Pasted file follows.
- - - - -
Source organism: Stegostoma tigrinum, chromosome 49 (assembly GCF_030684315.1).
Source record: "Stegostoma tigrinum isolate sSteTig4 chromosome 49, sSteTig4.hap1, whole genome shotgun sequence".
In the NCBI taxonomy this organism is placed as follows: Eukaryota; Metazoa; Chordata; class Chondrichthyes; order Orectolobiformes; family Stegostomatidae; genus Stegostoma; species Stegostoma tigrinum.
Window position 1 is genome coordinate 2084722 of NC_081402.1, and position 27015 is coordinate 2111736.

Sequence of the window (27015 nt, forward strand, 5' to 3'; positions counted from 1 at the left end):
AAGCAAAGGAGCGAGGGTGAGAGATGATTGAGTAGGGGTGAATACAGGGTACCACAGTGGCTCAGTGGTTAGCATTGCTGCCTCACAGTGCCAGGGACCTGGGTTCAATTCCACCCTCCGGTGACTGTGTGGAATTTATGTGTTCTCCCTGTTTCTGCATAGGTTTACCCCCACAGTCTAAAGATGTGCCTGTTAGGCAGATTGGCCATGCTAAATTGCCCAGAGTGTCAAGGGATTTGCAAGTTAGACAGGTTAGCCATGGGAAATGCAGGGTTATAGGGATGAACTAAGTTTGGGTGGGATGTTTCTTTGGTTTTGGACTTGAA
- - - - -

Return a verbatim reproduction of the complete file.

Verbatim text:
Source organism: Stegostoma tigrinum, chromosome 49 (assembly GCF_030684315.1).
Source record: "Stegostoma tigrinum isolate sSteTig4 chromosome 49, sSteTig4.hap1, whole genome shotgun sequence".
In the NCBI taxonomy this organism is placed as follows: Eukaryota; Metazoa; Chordata; class Chondrichthyes; order Orectolobiformes; family Stegostomatidae; genus Stegostoma; species Stegostoma tigrinum.
Window position 1 is genome coordinate 2084722 of NC_081402.1, and position 27015 is coordinate 2111736.

Sequence of the window (27015 nt, forward strand, 5' to 3'; positions counted from 1 at the left end):
AAGCAAAGGAGCGAGGGTGAGAGATGATTGAGTAGGGGTGAATACAGGGTACCACAGTGGCTCAGTGGTTAGCATTGCTGCCTCACAGTGCCAGGGACCTGGGTTCAATTCCACCCTCCGGTGACTGTGTGGAATTTATGTGTTCTCCCTGTTTCTGCATAGGTTTACCCCCACAGTCTAAAGATGTGCCTGTTAGGCAGATTGGCCATGCTAAATTGCCCAGAGTGTCAAGGGATTTGCAAGTTAGACAGGTTAGCCATGGGAAATGCAGGGTTATAGGGATGAACTAAGTTTGGGTGGGATGTTTCTTTGGTTTTGGACTTGAA